SEC vows to push for new market safeguards after Nasdaq failure

Financial market regulators are pledging to push ahead with new rules to strengthen trading after Thursday’s interruption on the Nasdaq stock exchange.

Securities and Exchange Commission (SEC) Chairwoman Mary Jo White said in a statement on Thursday evening that the agency “is determined to enhance the safeguards necessary for strong market systems.

“As one step, I will work to advance rules that the Commission proposed earlier this year regarding new standards for the trading and other systems that are central to the integrity of our markets. I also will shortly convene a meeting of the leaders of the exchanges and other major market participants to accelerate ongoing efforts to further strengthen our markets,” she said.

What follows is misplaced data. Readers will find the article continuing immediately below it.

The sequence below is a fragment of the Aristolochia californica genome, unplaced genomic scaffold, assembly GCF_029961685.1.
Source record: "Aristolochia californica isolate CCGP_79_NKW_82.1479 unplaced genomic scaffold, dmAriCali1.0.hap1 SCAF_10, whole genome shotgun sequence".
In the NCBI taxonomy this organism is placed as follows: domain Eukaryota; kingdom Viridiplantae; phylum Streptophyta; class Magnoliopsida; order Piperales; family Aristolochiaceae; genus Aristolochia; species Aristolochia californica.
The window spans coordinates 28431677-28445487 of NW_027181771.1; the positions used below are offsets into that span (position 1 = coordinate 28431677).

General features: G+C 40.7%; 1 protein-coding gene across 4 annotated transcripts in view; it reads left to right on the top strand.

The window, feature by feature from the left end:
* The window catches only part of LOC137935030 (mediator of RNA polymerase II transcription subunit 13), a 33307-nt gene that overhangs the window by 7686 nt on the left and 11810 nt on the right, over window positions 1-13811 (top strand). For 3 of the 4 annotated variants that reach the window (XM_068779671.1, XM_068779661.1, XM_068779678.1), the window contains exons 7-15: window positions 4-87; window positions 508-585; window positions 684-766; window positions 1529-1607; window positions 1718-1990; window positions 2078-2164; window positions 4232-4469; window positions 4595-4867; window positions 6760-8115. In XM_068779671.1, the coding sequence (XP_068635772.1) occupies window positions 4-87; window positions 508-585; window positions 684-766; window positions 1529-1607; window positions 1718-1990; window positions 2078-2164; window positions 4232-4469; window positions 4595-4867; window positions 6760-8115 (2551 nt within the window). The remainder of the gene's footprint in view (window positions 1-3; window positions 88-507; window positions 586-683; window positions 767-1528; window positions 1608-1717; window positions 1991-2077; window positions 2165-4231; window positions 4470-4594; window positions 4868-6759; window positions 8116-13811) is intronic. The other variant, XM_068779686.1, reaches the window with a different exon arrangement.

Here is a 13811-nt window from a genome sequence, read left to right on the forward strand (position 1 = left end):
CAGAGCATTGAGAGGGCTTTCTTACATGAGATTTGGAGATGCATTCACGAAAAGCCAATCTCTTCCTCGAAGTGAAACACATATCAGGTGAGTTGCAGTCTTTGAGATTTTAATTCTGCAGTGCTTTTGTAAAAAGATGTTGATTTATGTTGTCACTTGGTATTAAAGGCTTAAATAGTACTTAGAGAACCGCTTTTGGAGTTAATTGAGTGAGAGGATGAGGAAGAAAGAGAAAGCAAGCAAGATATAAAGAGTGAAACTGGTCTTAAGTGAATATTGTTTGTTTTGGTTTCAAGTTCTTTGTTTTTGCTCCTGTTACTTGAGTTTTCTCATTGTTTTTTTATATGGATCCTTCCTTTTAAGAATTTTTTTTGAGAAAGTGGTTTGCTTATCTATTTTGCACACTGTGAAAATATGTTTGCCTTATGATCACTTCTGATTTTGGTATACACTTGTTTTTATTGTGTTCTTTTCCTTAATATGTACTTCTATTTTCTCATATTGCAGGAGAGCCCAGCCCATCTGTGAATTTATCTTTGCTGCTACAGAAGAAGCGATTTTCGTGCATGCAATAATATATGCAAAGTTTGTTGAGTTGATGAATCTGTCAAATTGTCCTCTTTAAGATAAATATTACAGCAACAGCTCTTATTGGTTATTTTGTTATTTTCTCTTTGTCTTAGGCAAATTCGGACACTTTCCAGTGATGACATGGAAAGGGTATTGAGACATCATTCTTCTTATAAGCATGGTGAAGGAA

The SEC’s pledge to increase its scrutiny came in response to a roughly three-hour break at the Nasdaq exchange, the second largest stock exchange in the country and home to major brand names like Apple and Microsoft.

Though the interruption in the market lasted only a few hours, it was nonetheless “serious and should reinforce our collective commitment to addressing technological vulnerabilities of exchanges and other market participants,” White said.

The disruption in trading left firms scrambling and analysts worried about the resiliency of the technical systems that underpin the financial market.

The impact was felt from Wall Street to Washington. President Obama was briefed on the market glitch, and congressional banking committees were also keeping tabs on the situation.

Stock prices rose slightly in the exchange’s composite index on Thursday, despite the exchange's hiccups.

The turmoil presents the latest problem for the SEC’s oversight of Nasdaq. The exchange has previously been chided for delays and technical problems during the initial public offering of Facebook’s stock last year.